The ‘Net Generation’ is Moderate about Technology — in the Classroom

By Tom Halligan

Students today are wired—and wireless—to the hilt when it comes to utilizing technology for both personal, social and academic endeavors. However, when it comes to the classroom, students aren’t so tech centric.

According to findings from the annual Educause Center for Applied Research (ECAR) Study of Undergraduate Students and Information Technology, students from both two- and four-year institutions “prefer a moderate level of technology in their courses.” The report authors conclude that the survey can’t zero in on exactly what “moderate” means to  today’s aptly named net generation because the definition of “moderate” could be relative to the degree of accepted advanced classroom technology today,  compared to students’ acceptance of classroom technology du jour, say, five years ago.

Yes, it is all relative. I can see that a 2007 student could live a healthy, productive life without Twitter, compared to a 2010 student who would rather die than forgo tweeting all day.  The study found that nine out of 10 respondents said they use text messaging and access social networking websites on a daily basis. No surprise there.  Regarding campus technology, the majority of students actively use the college library website and tap into learning (or course) management systems.

Fewer than one in five respondents said they were using course lecture podcasts or videos, and about the same percentage said they were using clickers or student response systems as well as instant messaging and graphics software.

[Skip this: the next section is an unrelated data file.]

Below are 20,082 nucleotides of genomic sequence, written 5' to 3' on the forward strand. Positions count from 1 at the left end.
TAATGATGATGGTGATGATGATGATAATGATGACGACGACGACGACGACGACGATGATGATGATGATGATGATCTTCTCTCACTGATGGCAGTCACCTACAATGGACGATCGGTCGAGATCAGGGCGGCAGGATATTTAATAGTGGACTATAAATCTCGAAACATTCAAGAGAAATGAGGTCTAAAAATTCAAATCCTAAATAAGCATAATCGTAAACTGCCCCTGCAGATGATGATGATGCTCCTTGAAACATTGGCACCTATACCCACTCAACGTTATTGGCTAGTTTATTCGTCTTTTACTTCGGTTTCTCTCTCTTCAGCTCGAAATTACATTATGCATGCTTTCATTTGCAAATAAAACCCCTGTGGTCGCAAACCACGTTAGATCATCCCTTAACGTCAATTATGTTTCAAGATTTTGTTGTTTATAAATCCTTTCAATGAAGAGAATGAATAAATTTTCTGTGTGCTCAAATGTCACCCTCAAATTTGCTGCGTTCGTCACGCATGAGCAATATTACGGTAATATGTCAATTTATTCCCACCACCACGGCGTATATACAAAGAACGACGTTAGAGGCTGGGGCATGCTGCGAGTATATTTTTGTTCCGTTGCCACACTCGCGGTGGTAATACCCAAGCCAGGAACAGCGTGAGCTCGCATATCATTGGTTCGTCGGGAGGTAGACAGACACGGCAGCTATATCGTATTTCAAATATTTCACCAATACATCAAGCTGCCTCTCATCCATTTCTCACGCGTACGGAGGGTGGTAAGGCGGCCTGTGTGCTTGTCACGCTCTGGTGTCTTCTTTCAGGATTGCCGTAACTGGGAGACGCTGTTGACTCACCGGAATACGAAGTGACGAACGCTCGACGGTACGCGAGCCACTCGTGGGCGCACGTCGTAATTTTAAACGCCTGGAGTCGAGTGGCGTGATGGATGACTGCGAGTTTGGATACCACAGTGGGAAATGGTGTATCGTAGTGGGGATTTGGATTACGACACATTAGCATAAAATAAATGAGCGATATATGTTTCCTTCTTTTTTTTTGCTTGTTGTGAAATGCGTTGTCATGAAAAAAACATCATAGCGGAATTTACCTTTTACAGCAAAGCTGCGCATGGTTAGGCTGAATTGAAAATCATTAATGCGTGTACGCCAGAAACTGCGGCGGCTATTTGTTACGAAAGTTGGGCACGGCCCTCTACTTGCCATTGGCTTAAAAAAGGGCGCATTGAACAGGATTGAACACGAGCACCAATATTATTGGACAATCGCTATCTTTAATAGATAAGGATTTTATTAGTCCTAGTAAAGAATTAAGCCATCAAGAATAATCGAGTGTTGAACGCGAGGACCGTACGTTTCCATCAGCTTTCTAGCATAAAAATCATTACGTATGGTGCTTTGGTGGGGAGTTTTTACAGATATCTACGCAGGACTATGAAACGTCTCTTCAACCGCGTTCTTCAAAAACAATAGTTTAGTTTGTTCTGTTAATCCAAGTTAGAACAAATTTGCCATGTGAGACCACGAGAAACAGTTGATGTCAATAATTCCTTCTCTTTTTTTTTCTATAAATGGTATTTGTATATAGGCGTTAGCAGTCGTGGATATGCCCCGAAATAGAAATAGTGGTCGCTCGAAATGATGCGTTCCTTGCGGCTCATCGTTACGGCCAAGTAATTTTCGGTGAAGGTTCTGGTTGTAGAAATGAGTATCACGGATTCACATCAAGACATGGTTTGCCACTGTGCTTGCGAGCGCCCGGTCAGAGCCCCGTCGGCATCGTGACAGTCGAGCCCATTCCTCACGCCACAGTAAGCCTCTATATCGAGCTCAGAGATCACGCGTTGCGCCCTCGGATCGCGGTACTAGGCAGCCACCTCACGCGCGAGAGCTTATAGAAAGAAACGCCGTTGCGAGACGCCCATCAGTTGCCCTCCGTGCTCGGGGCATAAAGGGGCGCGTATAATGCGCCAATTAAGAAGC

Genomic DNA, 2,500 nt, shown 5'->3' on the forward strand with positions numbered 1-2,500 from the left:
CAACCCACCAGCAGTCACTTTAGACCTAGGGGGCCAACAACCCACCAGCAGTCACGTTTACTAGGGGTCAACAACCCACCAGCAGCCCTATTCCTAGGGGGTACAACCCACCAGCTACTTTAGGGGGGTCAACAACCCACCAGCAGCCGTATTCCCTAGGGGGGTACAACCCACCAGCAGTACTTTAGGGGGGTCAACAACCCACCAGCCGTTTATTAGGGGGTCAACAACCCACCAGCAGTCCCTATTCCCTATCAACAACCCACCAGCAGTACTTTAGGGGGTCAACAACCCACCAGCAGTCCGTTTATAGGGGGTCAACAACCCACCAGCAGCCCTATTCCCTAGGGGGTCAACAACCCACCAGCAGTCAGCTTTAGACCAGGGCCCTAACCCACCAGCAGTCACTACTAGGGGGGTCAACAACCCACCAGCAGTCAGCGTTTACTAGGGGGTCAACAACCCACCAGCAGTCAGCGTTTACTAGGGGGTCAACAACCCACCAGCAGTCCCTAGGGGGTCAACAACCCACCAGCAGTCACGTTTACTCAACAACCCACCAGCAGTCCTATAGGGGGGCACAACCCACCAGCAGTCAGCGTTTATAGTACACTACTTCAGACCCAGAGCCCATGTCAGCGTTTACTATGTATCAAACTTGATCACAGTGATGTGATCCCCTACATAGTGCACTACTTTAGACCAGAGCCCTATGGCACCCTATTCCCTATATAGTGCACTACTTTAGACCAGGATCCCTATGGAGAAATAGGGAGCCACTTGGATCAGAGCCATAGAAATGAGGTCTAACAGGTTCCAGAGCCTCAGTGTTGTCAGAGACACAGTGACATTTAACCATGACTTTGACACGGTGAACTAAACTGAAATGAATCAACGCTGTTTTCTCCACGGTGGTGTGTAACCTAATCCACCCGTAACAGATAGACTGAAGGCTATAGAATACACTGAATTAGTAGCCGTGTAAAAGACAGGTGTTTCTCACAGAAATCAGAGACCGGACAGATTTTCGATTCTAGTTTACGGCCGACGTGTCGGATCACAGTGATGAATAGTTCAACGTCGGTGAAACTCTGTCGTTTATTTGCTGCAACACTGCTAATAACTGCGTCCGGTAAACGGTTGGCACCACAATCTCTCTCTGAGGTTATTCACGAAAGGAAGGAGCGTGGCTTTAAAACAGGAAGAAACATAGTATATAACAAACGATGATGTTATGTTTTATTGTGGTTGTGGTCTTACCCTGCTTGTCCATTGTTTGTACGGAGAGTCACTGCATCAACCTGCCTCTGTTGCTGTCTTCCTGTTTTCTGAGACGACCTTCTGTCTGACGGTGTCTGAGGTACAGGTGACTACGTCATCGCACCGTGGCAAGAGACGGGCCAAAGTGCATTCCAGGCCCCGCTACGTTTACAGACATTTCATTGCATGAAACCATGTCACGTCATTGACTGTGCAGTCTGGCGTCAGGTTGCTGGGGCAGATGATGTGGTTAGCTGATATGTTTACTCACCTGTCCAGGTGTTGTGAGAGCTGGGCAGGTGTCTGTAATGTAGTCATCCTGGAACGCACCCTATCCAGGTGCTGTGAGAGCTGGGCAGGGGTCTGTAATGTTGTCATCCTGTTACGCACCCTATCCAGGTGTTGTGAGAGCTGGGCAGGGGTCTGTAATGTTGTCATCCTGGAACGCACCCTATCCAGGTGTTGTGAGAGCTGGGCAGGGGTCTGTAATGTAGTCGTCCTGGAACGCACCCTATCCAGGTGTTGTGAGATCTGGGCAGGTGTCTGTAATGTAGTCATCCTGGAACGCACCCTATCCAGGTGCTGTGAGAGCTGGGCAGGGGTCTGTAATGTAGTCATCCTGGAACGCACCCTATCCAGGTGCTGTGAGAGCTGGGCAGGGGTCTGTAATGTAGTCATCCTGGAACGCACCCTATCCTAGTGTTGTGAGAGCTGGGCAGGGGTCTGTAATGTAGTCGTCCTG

On the flip side, students’ use of mobile internet and applications is on the rise and will continue to grow as internet access becomes embedded in more and more devices.

The questions I have noodles around the survey results that indicate students want a moderate level of technology in the classroom. Is that because they don’t know what glitzy and educational technology tools they are missing because their classrooms are traditional teacher-podium-lecture and chalkboard? Or, are students up to their ear buds with technology and the traditional classroom offers a sanctuary from technology (and often isolated) digital world? Or what?

What I like about the ECAR study and findings is its conclusion that “there is no stereotypical student when it comes to technology.” I am curious what others think about technology and its impact on students and classroom education.

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About ccweekblogger

Covering All Things Community College
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